Lower back pain can also be considered acute, which typically comes on quickly and occurs during specific activities. It commonly occurs due to overuse by excessive exercise, motor vehicle accidents, lifting heavy objects, or any other trauma involving the lower back. Low back pain is usually a result of irritation of the muscles and ligaments surrounding the spine. Ruptured discs, vertebral body fractures and spinal cord compression can also be seen acutely with pre-existing cancer, spinal stenosis or osteoporosis. NSAIDs are the most common pharmaceutical route taken for acute low back pain. It is important for a doctor to evaluate low back pain in order to rule out other causes, such as kidney stones, kidney infection, and acute pancreatitis.


In some cases (usually in emergencies) a pain specialist will order imaging for immediate evaluation. These cases might include: Acute vertebral compression fractures, acute disc herniation, loss of bowel or bladder control, fever/chills, weakness or paralysis, or spinal cord compression.


Diagnosing chronic lower back pain


Lower lumbar back pain is considered chronic if it persists for 3-6 months. The symptoms are gradual and occur over an extended period of time. Chronic pain is experienced in the back and often down the legs. Some causes of chronic low back pain include: Infections, neoplasms, ankylosing spondylitis, spondylolisthesis, osteoporosis, vertebral body fractures, psychological and emotional factors, poor posture, excessive breast size, central sensitization, nerve root irritation or compression (sciatica), facet joint osteoarthritis, disc extrusion, disc herniation, disc protrusion, degenerative disc disease, fibromyalgia, spinal stenosis (narrowing of the spinal canal), sacroiliac joint disease, and arthritis of the facet joint.

Every type of chronic pain has an associated complication called central sensitization. This happens when the peripheral nervous system (PNS) is inflamed or injured and sends stronger signals through the central nervous system (CNS). Sacroiliac Joint (SIJ) Disease is another common contributor to LBP. The Sacroiliac Joint is located between the spine and pelvis and allows the weight of the upper body to be transferred to the legs. SIJ pain can worsen as a result of sitting for extended periods of time. Twisting motions and certain other movements can cause or aggravate SIJ, as well.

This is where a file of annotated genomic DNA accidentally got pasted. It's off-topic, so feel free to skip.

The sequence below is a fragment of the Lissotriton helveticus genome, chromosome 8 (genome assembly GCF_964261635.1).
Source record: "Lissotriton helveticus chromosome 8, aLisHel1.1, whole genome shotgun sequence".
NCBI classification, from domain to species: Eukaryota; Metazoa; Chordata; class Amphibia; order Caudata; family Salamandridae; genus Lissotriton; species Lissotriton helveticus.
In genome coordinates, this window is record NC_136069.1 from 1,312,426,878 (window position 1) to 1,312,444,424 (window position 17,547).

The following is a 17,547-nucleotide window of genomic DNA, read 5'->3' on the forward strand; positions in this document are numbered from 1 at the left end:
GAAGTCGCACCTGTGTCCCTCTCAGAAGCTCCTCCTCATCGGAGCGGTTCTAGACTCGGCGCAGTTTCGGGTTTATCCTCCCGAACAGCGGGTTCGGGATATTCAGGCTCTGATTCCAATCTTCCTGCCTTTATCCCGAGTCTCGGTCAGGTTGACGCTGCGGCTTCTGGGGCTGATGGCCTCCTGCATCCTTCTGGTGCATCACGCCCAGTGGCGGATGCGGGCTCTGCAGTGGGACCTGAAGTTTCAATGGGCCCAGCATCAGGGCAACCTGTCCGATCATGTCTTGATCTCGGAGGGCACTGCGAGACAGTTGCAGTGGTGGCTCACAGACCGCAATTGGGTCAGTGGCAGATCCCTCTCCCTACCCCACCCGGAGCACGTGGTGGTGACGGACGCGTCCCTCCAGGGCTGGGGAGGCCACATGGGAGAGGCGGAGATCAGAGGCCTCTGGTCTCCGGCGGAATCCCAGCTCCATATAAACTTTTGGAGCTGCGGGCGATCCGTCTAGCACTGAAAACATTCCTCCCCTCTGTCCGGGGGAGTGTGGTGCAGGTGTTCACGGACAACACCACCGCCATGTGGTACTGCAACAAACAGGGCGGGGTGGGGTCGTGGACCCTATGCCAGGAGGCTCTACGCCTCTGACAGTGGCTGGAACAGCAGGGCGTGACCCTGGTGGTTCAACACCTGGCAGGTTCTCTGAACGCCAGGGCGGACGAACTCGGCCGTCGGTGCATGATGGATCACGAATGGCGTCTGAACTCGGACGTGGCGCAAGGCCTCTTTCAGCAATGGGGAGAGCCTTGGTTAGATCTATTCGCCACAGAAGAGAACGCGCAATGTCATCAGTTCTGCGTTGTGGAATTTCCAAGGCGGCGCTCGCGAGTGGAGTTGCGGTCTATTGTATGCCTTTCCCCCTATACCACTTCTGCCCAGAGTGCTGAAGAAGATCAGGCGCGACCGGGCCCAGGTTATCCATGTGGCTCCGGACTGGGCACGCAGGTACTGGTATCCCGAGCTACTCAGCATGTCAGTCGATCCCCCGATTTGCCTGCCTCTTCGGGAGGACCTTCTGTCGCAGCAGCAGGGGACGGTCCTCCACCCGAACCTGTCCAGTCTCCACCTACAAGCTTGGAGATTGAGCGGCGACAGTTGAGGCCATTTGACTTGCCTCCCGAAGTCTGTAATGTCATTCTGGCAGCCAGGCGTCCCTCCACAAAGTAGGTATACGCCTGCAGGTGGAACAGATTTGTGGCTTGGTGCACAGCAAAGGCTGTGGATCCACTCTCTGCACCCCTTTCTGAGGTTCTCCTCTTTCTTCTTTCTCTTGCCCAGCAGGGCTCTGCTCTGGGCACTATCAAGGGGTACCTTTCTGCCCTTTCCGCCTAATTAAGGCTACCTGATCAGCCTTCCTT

Utah Lower Back Pain Treatment


If pain is severe or persists for longer than 4 weeks, see a pain specialist to learn individualized treatment options. There are several routes that can be taken, and often optimal pain relief will result from a combination of treatments. Some of the options to consider in treating low back pain include:

  • Pharmacotherapy- The most effective pharmaceuticals for treating low back pain include NSAIDs (ibuprofen), Acetaminophen (Tylenol), membrane stabilizing drugs, and muscle relaxants.

  • Infusion techniques- There are a number of procedures that use infusion techniques. During infusion, a small catheter is inserted through a needle into the epidural space next to the affected nerves. Local anesthetics and other medications are then injected into the epidural space, giving a patient relief that can be dramatic and long lasting.

  • Epidural Steroid Injections- As the name implies, ESI involves the injection of steroids into the epidural space inside of the spine. From here, it spreads to other levels and portions of the spine and reduces inflammation and irritation.

  • Medial Branch Blocks/Denervation- MBBs are minimally invasive treatments that reduce inflammation and irritation of the facet joint, ultimately relieving pain.

  • Lysis of Adhesions- Also known as Racz Procedure, this procedure has been proven effective in the removal of scar tissue in the epidural space of the spine where more conservative options have failed. The procedure is used to treat vertebral body compression fractures, radiculopathy, post-laminectomy syndrome, and disc disease.

  • Chiropractic manipulations- A chiropractic adjustment may greatly reduce back pain by correcting nerve transmission. Effectiveness is often increased when chiropractic manipulations are combined with other modalities.

  • Massage- A massage can be beneficial in reducing stress and tension that might contribute to pain symptoms. Massage can also help relieve muscle spasm and contractions.